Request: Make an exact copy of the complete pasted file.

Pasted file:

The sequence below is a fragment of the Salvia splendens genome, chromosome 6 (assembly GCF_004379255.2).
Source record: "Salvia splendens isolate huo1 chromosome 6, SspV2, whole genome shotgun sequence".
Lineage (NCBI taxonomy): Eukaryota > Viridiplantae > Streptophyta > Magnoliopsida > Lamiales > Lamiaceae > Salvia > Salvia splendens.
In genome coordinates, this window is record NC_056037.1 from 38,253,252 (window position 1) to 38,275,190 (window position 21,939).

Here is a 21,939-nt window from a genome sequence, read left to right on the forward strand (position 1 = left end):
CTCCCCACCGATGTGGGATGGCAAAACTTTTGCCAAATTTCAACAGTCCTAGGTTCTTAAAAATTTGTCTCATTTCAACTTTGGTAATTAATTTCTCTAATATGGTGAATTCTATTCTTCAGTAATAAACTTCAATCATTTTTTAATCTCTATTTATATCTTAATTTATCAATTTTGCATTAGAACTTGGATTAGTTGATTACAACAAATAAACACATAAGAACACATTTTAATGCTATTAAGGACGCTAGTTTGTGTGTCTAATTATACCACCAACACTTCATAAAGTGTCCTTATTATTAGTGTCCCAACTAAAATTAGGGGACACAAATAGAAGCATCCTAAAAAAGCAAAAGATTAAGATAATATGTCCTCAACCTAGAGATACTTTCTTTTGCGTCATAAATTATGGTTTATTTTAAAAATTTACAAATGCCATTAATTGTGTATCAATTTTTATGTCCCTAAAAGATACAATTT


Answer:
The sequence below is a fragment of the Salvia splendens genome, chromosome 6 (assembly GCF_004379255.2).
Source record: "Salvia splendens isolate huo1 chromosome 6, SspV2, whole genome shotgun sequence".
Lineage (NCBI taxonomy): Eukaryota > Viridiplantae > Streptophyta > Magnoliopsida > Lamiales > Lamiaceae > Salvia > Salvia splendens.
In genome coordinates, this window is record NC_056037.1 from 38,253,252 (window position 1) to 38,275,190 (window position 21,939).

Here is a 21,939-nt window from a genome sequence, read left to right on the forward strand (position 1 = left end):
CTCCCCACCGATGTGGGATGGCAAAACTTTTGCCAAATTTCAACAGTCCTAGGTTCTTAAAAATTTGTCTCATTTCAACTTTGGTAATTAATTTCTCTAATATGGTGAATTCTATTCTTCAGTAATAAACTTCAATCATTTTTTAATCTCTATTTATATCTTAATTTATCAATTTTGCATTAGAACTTGGATTAGTTGATTACAACAAATAAACACATAAGAACACATTTTAATGCTATTAAGGACGCTAGTTTGTGTGTCTAATTATACCACCAACACTTCATAAAGTGTCCTTATTATTAGTGTCCCAACTAAAATTAGGGGACACAAATAGAAGCATCCTAAAAAAGCAAAAGATTAAGATAATATGTCCTCAACCTAGAGATACTTTCTTTTGCGTCATAAATTATGGTTTATTTTAAAAATTTACAAATGCCATTAATTGTGTATCAATTTTTATGTCCCTAAAAGATACAATTT